Three generations of the Hardys lived in Camden, Maine and in the islands off the coast of Maine. Zachariah Hardy, was born in Belfast, Waldo, Maine on 12 March 1779, and died 13 February 1846 in a small town called Montrose, Iowa just across the river from Nauvoo, Illinois. He was the son of Joseph and Betsy (Elizabeth) Thorndyke Hardy who were also born in or near Belfast, Maine. Zachariah married Eliza Philbrook of whom we have very little records, however of little consequence, it was known that she could knit and did for a living when she came out West with the Saints. Eliza was born 25 July 1807 in Belfast, Maine and died in Hooper, Utah 5 January 1881. Joseph Hardy was a sea captain in a large fishing and trading or freighting vessel which traversed the Eastern seacoast from New York to Maine, sometimes being away from home for many months. He was also a carpenter and ship builder and in these trades his three sons became very expert and followed these until they left their native home to answer the call of the West. In 1840 the last of the oldest generation, Joseph Hardy, who was almost 100 years old, died. His death made it possible for the next two generations to migrate to Nauvoo, Illinois. They first heard the Gospel preached by Elder William Hyde, in Searsmont, Maine, a little town near their home and where they afterwards moved to. Elder Hyde's sermon impressed them very deeply and they were soon converted and baptized into the Church of Jesus Christ of Latter-Day-Saints in August 1840. Early the next year they joined a company of Latter-Day Saints who were going west to Nauvoo, Illinois to be with the main body of the church. They left farms, comfortable homes and all they possessed, taking with them only what they could haul in wagons.I wasn't able to find a picture of Zachariah Hardy--he died so early on that there may not be one, but I did find a picture of his wife Eliza the seamstress who crossed the plains with her whole brood. I think it is a fine picture. She looks strong and wise to me. And isn't it ironic that their granddaughter, Mary Jane Cheney, ended up being married to a man who eventually protected the life of a different president...Teddy Roosevelt....when he came to Ogden with his Rough Riders? But that's another story, another connection, for another time.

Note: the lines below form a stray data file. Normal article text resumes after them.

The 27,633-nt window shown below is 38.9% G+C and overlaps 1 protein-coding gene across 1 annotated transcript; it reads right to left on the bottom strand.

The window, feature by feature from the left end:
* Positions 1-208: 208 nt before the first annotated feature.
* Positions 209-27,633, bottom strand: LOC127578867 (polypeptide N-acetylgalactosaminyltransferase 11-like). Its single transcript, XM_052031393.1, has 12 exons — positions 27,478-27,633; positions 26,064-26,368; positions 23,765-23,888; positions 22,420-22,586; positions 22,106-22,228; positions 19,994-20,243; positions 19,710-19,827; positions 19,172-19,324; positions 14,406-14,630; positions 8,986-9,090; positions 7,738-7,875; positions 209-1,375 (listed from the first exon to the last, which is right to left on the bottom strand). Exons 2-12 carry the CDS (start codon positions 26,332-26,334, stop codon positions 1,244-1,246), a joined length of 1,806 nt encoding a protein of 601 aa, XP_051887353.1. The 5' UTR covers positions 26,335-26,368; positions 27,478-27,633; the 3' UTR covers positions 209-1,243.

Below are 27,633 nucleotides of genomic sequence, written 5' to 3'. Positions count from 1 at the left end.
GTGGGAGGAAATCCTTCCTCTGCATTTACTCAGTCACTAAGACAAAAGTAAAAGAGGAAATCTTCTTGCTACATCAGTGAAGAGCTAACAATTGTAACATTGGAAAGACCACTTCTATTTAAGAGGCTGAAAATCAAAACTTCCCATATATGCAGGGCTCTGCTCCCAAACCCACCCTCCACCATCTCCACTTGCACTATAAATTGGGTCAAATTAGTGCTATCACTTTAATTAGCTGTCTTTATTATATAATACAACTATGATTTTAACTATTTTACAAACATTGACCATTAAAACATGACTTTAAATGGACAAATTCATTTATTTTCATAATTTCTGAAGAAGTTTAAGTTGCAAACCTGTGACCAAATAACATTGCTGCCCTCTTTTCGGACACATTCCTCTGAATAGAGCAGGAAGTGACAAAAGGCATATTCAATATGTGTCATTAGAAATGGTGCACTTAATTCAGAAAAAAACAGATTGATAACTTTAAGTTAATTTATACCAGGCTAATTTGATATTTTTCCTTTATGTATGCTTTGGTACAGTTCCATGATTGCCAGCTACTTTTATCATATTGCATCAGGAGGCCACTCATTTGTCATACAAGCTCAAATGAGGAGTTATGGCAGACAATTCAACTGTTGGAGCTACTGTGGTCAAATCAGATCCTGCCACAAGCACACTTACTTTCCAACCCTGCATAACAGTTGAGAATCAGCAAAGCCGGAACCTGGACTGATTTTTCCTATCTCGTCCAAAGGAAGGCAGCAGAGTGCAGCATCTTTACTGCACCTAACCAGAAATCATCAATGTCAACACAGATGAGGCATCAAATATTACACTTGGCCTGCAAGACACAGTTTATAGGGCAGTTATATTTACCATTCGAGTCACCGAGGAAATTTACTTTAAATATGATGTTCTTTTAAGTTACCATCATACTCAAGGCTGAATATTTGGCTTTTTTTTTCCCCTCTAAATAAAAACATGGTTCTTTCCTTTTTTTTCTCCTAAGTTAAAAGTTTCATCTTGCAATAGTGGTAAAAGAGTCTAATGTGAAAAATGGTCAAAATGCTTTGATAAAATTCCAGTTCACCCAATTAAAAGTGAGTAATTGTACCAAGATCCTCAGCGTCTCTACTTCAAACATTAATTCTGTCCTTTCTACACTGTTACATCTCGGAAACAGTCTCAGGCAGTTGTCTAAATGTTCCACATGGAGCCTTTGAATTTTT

....The first person they met upon their arrival at Nauvoo was the Prophet Joseph Smith with whom they became intimately acquainted. Zachariah Hardy was chosen to be a body guard for the prophet and held this position until the Prophet's death.